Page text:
The irony of The Big Meal is that the only actual eating that takes place throughout the play is when a character dies in the story. The "big meal," in this case, is death, and it's symbolically served by a silent Grim Reaper-style server dressed in black, who places a plate of the character's favorite food in front of the deceased (one gingerly eats a salad; another wolfs down a slice of pizza). The audience and cast watch silently as the character devours his or her literal last supper. This works well after the first time it happens, but during the first occurrence, it's not completely clear what's happening, so the audience sat awkwardly in complete quiet until the reveal.
In a play with a ton of great one-liners but very few monologues (after all, when's the last time you could get a full paragraph out around the Thanksgiving table?), one of the best moments of The Big Meal is when Galman, playing Sam's son's fiancee's father, says to the newly engaged couple: "Love is not California." He explains that it storms; it sleets; it hails. "But it makes everything else more beautiful." Mad Cow's production is certainly not California, either – there are a few stormy moments – but what it succeeds in is making life's big events and fleeting moments more beautiful than ever.
Looking for a Big Meal of your own?
Mad Cow Theatre’s Church Street location means it’s steps away from a wide range of restaurants. But if you’re eating pre-show, be sure to mention to your server that you’ve got tickets. Some restaurants even give a discount to theater patrons.
Amura Japanese Restaurant
54 W. Church St., 407-316-8500, amura.com
Opens for dinner at 5 p.m.; located in the same building as the theater
Ceviche Tapas Bar
125 W. Church St., 321-281-8140, ceviche.com
Opens for dinner at 4 p.m.; in Church Street Station, across the street and just over the train tracks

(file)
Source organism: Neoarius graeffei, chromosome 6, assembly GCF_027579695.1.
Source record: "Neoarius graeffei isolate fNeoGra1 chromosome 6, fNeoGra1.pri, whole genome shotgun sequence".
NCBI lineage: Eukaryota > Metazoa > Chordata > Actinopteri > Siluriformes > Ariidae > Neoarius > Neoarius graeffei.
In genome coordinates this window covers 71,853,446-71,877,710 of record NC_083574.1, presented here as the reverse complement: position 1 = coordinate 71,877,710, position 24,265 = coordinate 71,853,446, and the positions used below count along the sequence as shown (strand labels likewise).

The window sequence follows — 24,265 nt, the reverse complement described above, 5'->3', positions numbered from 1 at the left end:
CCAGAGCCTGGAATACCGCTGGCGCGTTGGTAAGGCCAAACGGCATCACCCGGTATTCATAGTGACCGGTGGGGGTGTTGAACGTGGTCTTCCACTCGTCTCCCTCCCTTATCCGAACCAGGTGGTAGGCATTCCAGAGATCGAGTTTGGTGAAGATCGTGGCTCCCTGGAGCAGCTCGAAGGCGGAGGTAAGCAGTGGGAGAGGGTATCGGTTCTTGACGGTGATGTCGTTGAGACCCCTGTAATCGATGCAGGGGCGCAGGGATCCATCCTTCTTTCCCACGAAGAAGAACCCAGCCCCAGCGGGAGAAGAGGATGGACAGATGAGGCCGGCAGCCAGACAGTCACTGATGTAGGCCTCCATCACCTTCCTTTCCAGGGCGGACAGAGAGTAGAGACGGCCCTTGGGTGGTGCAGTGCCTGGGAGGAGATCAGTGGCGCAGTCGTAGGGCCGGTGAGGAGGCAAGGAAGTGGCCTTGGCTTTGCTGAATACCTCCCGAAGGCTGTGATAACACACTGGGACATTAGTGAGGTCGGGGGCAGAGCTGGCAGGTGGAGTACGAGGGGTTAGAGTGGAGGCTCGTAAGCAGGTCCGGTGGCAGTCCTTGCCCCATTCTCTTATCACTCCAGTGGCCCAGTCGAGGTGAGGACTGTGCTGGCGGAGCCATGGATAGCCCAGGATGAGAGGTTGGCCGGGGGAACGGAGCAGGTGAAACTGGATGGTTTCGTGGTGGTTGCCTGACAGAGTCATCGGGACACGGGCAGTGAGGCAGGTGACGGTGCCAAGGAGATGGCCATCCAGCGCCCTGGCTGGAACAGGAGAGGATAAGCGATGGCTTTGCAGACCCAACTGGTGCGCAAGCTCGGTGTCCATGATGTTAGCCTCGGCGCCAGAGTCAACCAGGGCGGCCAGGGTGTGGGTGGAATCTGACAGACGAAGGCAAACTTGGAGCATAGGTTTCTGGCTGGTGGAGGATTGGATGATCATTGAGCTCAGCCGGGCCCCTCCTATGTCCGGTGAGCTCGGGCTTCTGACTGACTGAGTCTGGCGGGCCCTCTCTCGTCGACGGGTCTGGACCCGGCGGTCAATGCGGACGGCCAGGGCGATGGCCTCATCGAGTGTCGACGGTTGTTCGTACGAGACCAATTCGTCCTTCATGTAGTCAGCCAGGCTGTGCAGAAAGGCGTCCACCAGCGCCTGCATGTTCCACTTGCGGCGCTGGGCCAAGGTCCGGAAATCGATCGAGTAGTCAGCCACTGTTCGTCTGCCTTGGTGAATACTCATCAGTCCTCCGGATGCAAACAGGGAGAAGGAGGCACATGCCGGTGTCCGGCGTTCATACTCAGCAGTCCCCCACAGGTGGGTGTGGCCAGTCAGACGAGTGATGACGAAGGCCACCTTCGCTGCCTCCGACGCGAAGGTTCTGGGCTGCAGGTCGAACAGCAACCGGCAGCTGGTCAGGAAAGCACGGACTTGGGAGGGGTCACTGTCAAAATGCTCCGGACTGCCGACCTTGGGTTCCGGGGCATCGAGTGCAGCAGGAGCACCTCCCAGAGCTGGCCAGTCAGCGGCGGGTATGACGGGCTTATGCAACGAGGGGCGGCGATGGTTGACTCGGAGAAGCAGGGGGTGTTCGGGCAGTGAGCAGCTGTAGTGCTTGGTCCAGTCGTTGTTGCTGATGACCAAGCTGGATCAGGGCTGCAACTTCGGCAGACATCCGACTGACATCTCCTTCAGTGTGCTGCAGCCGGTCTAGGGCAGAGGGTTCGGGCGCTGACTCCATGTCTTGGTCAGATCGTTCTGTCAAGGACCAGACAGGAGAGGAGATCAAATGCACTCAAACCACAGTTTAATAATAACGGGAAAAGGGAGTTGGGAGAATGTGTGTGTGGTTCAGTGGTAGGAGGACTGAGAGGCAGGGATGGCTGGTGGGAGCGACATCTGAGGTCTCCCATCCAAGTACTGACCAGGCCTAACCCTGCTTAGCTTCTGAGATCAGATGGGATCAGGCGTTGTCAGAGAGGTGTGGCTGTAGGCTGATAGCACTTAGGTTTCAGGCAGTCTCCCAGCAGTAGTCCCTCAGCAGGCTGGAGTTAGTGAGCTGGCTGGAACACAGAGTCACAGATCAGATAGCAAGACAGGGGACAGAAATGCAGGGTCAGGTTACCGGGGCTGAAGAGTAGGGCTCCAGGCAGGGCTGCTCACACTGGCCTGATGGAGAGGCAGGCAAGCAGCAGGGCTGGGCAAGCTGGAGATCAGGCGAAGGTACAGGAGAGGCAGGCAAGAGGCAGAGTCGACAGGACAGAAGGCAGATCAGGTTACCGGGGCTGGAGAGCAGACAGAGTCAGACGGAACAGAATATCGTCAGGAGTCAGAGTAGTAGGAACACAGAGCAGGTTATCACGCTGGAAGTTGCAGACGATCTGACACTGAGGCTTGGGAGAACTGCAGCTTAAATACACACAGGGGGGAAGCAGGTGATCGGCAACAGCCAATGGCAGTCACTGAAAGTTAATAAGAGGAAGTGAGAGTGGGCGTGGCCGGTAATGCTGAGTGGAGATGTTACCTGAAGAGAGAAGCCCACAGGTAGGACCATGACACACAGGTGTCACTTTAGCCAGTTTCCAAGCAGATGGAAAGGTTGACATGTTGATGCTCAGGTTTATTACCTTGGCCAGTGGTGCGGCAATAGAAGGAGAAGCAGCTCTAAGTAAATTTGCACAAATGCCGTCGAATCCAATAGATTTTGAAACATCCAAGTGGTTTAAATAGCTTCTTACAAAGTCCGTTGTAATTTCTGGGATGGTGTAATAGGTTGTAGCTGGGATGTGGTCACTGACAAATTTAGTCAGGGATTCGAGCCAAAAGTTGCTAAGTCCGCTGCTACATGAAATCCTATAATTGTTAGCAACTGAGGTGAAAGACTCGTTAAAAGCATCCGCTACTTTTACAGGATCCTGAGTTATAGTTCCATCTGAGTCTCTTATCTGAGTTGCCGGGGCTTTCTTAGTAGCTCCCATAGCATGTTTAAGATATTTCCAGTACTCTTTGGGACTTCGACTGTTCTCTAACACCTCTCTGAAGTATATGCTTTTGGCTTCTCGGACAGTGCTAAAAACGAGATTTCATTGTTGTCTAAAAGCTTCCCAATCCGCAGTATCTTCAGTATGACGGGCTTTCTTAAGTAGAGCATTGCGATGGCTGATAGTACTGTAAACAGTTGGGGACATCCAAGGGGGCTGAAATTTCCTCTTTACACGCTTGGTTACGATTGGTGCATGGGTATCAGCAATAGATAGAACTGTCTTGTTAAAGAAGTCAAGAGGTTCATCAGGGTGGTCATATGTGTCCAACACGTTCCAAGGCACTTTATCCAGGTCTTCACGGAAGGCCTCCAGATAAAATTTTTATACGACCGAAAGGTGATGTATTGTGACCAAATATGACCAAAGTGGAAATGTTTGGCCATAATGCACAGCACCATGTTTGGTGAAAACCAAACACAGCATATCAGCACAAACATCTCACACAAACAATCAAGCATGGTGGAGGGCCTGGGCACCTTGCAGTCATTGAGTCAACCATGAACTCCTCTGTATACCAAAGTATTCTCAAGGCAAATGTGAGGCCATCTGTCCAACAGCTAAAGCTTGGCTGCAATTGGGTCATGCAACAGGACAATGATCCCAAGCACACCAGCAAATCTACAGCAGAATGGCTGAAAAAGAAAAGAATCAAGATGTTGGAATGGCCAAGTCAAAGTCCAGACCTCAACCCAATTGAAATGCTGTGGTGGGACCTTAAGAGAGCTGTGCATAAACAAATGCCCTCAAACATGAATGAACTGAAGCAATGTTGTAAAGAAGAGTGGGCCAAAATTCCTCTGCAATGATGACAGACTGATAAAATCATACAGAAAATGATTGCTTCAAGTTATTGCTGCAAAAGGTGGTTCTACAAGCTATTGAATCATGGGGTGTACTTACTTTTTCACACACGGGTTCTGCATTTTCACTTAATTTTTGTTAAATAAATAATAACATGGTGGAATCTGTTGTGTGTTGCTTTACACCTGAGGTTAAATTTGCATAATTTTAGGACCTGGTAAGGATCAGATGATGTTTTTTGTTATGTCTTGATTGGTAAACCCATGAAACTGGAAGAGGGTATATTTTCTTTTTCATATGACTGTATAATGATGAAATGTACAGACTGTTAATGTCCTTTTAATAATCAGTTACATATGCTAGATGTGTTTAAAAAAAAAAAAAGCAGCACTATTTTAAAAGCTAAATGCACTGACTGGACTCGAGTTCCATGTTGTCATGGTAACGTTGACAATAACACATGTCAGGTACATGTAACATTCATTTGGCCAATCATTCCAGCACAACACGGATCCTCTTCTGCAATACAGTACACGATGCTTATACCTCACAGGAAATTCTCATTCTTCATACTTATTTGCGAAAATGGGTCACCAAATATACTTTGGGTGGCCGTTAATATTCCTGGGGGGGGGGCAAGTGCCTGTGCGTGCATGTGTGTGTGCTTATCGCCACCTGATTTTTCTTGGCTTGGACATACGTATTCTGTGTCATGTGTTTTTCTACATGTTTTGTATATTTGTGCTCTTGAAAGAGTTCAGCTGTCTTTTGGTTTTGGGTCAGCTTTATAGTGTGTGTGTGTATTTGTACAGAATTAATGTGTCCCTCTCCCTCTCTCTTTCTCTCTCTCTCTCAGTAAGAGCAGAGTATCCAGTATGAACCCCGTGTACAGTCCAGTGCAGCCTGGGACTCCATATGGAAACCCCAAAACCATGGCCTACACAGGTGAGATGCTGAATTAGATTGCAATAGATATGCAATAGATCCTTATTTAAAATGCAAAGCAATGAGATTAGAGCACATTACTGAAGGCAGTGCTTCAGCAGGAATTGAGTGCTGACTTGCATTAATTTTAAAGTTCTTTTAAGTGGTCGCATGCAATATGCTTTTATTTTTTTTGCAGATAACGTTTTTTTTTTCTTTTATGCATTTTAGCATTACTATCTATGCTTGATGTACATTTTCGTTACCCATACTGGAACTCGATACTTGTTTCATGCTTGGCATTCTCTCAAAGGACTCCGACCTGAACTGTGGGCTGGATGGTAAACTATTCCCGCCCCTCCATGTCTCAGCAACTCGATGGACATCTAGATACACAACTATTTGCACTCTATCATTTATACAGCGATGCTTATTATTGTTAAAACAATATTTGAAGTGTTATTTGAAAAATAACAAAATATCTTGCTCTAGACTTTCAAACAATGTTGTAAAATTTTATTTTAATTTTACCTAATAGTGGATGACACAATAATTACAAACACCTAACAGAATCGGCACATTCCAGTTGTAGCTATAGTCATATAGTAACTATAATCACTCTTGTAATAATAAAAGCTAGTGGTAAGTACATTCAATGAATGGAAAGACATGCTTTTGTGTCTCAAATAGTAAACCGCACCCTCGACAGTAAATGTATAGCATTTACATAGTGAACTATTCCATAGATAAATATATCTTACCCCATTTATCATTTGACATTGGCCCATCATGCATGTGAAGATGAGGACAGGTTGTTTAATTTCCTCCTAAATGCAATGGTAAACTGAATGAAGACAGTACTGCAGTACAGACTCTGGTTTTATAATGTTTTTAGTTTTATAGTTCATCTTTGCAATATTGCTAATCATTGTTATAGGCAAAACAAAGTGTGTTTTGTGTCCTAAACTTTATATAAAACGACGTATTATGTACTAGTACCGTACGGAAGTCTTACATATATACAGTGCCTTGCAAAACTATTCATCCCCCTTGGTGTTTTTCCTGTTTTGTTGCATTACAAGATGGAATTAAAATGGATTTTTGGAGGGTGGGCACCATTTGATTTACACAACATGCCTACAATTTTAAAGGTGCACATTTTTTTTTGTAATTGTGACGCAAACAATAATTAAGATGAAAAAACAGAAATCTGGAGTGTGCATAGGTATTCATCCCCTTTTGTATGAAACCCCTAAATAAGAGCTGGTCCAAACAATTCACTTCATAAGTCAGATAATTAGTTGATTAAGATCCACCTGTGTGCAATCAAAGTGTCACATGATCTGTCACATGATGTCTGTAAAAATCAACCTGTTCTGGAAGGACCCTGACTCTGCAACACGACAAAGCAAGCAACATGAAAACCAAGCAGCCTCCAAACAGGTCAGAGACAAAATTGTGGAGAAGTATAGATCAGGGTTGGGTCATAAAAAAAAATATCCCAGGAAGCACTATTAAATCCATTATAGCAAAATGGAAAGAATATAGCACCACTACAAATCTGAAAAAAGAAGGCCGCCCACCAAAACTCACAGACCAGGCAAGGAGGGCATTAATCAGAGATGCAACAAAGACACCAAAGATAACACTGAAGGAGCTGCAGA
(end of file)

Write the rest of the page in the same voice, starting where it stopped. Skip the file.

78 W. Church St., 407-367-2952, fergsdepot.com
Open until 11 p.m. daily; on the same block and side of the street as the theater
54 W. Church St., 321-800-6912, graffitijunktion.com
Open until 2 a.m. daily; located in the same building as the theater
110 W. Church St., 321-319-0600, hamburgermarys.com
Open until 11 p.m. Sunday-Wednesday, midnight Thursday-Saturday; on the same side of the street as the theater, just across the tracks; show your ticket and get 15 percent off your check
Kasa Restaurant and Bar
183 S. Orange Ave., 407-985-5272, kasarestaurant.com
Open until 1 a.m. Wednesday-Saturday, 10:30 p.m. Sunday; just across Orange Avenue at Church Street
17 W. Church St., 407-447-7950,kresrestaurant.com
Opens for dinner at 5 p.m.; across the street from the theater on the same block
The Rusty Spoon
55 W. Church St., 407-401-8811, therustyspoon.com
Opens for dinner at 5 p.m.; directly across the street from the theater
Schumann’s Jager Haus
25 W. Church St., 407-985-1950, schumannsjagerhaus.com
Open until midnight Wednesday-Thursday, 2 a.m. Friday-Saturday, 10 p.m. Sunday; across the street from the theater on the same block
200 S. Orange Ave., 407-293-7777,wahlburgersorlando.com
Open until 10 p.m. daily; on the same block and side of the street as the theater, at the corner of Orange Avenue